Romancing the Duke, by Tessa Dare

18 Feb
Cover for Romancing the Duke; white woman with black hair in an updo, wearing red gown with a deep neckline. Some stone walls and crenelations in the background.

Anther review, another historical romance; this time, the first title in the Castles Ever After series. 1 (Also, apparently my first review of a Tessa Dare book, which I find baffling.)

Reader beware: parents neglecting, using, and abusing their children; graphic sex on page, and the looming threat of declaring a character insane and committing them to an asylum.

Romancing the Duke, by Tessa Dare

The premise is absolutely fantastic, in both senses of the world; there’s a lot of humor in the writing voice, even though the underlying themes are not light. Our fairy tales of the hour are Beast and Ugly Duckling–only the first is not very beastly, and the latter does not transform into a swan.

Here’s the blurb:

As the daughter of a famed author, Isolde Ophelia Goodnight grew up on tales of brave knights and fair maidens. She never doubted romance would be in her future, too.  The storybooks offered endless possibilities.

And as she grew older, Izzy crossed them off.  One by one by one.

-Ugly duckling turned swan?

-Abducted by handsome highwayman?

-Rescued from drudgery by charming prince?

No, no, and… Heh.

Now Izzy’s given up yearning for romance. She’ll settle for a roof over her head.  What fairy tales are left over for an impoverished twenty-six year-old woman who’s never even been kissed?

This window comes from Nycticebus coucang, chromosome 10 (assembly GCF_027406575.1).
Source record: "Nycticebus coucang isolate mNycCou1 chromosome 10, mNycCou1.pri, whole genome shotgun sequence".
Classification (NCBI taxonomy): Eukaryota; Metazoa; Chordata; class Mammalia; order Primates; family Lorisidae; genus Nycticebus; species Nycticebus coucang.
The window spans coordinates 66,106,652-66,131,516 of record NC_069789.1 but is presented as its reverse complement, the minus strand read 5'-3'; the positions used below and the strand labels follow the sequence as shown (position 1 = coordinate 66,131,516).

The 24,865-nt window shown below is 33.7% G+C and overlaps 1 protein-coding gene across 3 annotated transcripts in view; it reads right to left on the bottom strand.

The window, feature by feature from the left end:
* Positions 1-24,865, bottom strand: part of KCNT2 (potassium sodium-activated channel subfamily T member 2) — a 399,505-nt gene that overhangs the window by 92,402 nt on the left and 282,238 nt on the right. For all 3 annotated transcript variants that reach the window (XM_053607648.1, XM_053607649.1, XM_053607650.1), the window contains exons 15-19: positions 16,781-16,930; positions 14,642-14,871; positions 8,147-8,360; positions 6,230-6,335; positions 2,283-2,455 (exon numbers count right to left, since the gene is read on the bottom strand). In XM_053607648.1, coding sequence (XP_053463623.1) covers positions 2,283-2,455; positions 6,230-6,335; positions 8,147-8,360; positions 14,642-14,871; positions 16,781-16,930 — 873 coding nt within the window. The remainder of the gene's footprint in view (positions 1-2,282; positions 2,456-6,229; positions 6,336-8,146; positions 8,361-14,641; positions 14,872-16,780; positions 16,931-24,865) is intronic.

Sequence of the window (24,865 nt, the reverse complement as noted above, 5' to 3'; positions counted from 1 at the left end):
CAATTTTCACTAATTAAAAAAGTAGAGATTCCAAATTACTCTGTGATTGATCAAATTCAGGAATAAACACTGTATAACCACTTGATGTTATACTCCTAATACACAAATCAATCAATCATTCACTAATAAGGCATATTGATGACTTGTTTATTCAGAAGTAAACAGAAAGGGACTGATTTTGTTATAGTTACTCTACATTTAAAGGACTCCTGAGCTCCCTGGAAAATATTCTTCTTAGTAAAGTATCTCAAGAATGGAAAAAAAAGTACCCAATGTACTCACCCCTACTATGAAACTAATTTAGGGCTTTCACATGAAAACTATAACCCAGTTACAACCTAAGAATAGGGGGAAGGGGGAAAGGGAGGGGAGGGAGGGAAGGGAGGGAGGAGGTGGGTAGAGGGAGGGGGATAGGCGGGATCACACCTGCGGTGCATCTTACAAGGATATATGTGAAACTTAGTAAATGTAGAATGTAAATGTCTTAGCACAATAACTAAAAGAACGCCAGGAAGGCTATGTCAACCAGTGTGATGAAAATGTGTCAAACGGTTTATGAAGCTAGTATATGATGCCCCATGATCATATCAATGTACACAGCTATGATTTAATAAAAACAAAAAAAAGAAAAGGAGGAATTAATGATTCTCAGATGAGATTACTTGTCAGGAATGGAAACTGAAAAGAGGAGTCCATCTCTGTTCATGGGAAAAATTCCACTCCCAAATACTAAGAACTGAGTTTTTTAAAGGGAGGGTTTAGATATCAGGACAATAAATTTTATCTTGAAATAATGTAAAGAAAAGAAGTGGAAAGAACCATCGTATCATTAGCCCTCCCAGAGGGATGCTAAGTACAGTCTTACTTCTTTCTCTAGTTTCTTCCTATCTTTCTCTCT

The blurb would have you believe that this is a fluffy story, almost a comedy of errors. And Ms Dare’s writing voice is very engaging, lending itself some to that view; the story skips along, the main characters are likable, and the romance is convincing. The secondary characters are less well drawn, but then, they are there truly only to serve as foils to Ransom and Izzy.

On the surface, we have an old decrepit castle full of bat colonies and priest holes, the ownership of which is in dispute; a couple of evil cousins, a couple of unethical solicitors, and tales of romance and adventure. The plot is full of of whimsy, up to and including fanzines and a proto-Society for Creative Anachronism. The resolution to a rather harrowing plot thread hinges on one of those magical coincidences the term Deus Ex Machina was coined for.

However.

Beyond the whimsy, we have a 26 year old woman who’s has staved off starvation since the death of her father, by relying on the good will of the devoted readership of The Good Night Tales (the in-book story), and a 30 year old man who’s suffered a traumatic head injury that left him mostly blind, but also with speech and cognitive issues, as well sudden and debilitating headaches.

Our heroine has always been compared to the “Little Izzy Goodnight” of the stories, with “shining amber hair and emerald green eyes”, and found wanting. Izzy herself is described as slight, blue eyed, with wild dark hair and a prominent nose. She’s an object of admiration for thousands, while having no close friends, or any family willing to help her. Izzy is keeping secrets, not the least of which is that her father cared so little, he didn’t trouble to make any financial arrangements for her, leaving her utterly destitute upon his death.

Our duke was raised by an emotionally abusive man who explicitly blamed him for his mother death upon his birth, and who drilled into Ransom’s head that he doesn’t deserve anything. Not softness, not friendship, not joy, and definitely not love. After his injury, Ransom has retreated from the world in the same way an injured wolf would, both hoping to avoid further injury and, basically, to wait to die.